trippy kids' show from the 50s :P
August 1, 2009 5:55 AM   Subscribe

Andy's Gang - 1 2 3: "The green puppet, Froggy the Gremlin, appeared in a puff of smoke, and was always interrupting the story."

Yes, sir, we're pals and pals stick together. And now gang, don't forget church or Sunday school!

-Soupy & Pookie
-Howdy Doody and Buffalo Bob make Ice Cream Sodas! (Ernie makes Bert an ice cream soda :)
-Clarabell Speaks
posted by kliuless (10 comments total) 5 users marked this as a favorite
Plunk your magic twanger Froggy!

posted by BlueMetal at 6:57 AM on August 1, 2009 [1 favorite]

I remember when I was a kid, I occasionally asked my dad what he used to watch on TV when he was my age, and Froggy was one of the things he mentioned. The descriptions of Froggy sounded largely nonsensical to me, as I had no sense of context or any visuals. Seeing Froggy now for the first time, over twenty years later, it doesn't really make any more sense. That's kind of rad!

He also described Midnight The Cat, which I was equally baffled by, having no idea whether it was a real cat or a puppet. Looks like both, I see! And look at Squeaky go! Would that we all had a Midnight who could play so relentlessly as a backdrop to all of our poor decisions.

Play him off, Midnight Cat.
posted by Greg Nog at 7:21 AM on August 1, 2009 [3 favorites]

This puts some of George R. R. Martin's The Armageddon Rag in context. In strange, incomprehensible, "how did that pass for television?" context.
posted by adipocere at 7:58 AM on August 1, 2009 [2 favorites]

Ha ha, yeah, that book. When I read it I had no idea if Martin was talking about a real TV show or making it up. Why didn't I just google it? There was no google at the time god I feel old
posted by fleetmouse at 8:23 AM on August 1, 2009

Kim Deitch's wonderful take on Froggy touched on here, but look for the complete work in comic form.
posted by eccnineten at 8:26 AM on August 1, 2009 [1 favorite]

Good a place to ask as any:

I was just reading in How the Beatles Destroyed Rock & Roll about a television show that aired briefly in Philadelphia called Whirligig. Here are a couple sentences from the book: "In the early, local years, before network offerings were available for afternoon and late-night time slots, many TV stations did feature deejay shows, often augmented with odd visual effects: Philadelphia's Whirligig had 'a combination electronic and optical device which transforms musical sounds instantaneously into myriads of constantly moving geometric patterns of light.' Detroit's Pat 'n' Johnny Show displayed "parakeets, canaries, hamsters, rabbits, guinea pigs, tropical fish and other animals while records spin.'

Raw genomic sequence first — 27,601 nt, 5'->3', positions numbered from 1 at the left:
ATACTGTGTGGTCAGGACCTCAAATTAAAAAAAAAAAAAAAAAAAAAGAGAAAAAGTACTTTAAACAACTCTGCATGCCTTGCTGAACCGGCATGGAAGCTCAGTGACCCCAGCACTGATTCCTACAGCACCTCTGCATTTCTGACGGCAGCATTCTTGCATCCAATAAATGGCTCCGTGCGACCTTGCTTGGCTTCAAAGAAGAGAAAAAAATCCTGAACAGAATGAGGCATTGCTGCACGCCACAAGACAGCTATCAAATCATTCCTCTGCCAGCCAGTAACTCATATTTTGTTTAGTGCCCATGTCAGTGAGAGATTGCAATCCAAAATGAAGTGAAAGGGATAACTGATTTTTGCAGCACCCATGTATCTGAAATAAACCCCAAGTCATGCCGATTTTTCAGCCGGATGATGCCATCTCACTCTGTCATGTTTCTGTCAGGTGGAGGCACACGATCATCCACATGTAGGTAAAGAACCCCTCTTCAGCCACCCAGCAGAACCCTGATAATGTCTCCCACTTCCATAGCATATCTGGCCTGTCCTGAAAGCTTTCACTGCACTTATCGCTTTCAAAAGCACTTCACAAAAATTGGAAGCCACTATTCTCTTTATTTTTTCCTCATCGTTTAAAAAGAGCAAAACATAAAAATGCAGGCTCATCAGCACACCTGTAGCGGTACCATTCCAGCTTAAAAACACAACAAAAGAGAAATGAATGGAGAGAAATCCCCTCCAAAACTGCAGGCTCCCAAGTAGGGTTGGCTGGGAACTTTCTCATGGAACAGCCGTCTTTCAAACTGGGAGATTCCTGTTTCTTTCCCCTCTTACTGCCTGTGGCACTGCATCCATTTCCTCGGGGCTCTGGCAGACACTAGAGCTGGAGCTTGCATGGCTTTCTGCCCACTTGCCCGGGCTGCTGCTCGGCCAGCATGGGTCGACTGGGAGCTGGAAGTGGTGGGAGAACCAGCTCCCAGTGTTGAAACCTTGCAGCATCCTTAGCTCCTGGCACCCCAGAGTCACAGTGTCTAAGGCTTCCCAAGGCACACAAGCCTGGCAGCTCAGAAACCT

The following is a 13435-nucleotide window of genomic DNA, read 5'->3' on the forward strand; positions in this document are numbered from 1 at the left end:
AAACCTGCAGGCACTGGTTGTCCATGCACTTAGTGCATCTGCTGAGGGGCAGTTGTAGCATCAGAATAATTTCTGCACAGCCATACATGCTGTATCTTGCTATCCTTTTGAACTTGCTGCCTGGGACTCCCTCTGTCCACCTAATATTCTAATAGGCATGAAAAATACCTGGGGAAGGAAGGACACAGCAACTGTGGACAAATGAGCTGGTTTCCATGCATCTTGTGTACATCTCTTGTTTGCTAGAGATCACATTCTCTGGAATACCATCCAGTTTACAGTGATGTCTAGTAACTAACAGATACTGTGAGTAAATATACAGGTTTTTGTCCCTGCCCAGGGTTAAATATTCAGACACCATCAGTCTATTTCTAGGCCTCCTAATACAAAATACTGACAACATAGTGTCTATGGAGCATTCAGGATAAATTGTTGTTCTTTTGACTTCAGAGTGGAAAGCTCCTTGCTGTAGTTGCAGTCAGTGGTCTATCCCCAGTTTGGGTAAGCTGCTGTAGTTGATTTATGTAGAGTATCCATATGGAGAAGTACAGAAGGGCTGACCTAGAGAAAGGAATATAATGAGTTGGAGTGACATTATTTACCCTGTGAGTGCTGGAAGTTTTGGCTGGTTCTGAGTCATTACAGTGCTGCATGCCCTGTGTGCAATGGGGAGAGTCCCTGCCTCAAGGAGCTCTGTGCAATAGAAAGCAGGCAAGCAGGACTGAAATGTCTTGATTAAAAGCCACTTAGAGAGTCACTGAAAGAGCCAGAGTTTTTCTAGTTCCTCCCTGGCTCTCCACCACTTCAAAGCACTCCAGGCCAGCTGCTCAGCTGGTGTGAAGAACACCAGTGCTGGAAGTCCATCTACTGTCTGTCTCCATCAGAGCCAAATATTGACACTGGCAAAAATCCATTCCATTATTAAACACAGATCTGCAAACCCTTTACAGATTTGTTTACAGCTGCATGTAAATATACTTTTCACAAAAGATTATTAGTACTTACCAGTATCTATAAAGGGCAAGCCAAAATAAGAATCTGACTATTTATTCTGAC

Whirligig sounds pretty neat, huh? But when I did a little Googling, the only mention I could find was >this one, which says " I attended a television show at WPTZ called "The Whirligig Show" with host George Skinner, this was an early version of "Bandstand" that had no success. The reason for the name "Whirligig" was that they used an oscilloscope with the wavy line jumping caused by the sound of the music playing and used a double (two TV cameras) exposure of the kids dancing and the oscilloscope, very much like they did on Bandstand with a 45 RPM record player."

Maybe it's me, but I don't think 'oscilloscope' has the same evocative power as 'a combination electronic and optical device which transforms musical sounds instantaneously into myriads of constantly moving geometric patterns of light.' Still sounds kinda neat, though. Were there a bunch of other shows like this, in other cities and whatnot? Do you remember watching them? Any clips survive?
posted by box at 8:35 AM on August 1, 2009

I remember Froggy from this later incarnation. Poor Froggy.
posted by kittens for breakfast at 10:50 AM on August 1, 2009

I remember this.
(Get off my lawn.)
posted by Drasher at 12:06 PM on August 1, 2009 [1 favorite]

Billy Gilbert, comic foil of Laurel and Hardy and Hal Roach Studios comedy tough guy, was a regular on "Andy's Gang."

I loved "Andy's Gang." It was surreal--every bit as lunatic then as it appears today. 1954's precursor to "Freakazoid."
posted by rdone at 12:21 PM on August 1, 2009

adipocere, I thought I was the only one who read that very, very entertaining book. I also always thought that Froggy was made up for the book.
posted by Cookiebastard at 11:34 AM on August 3, 2009

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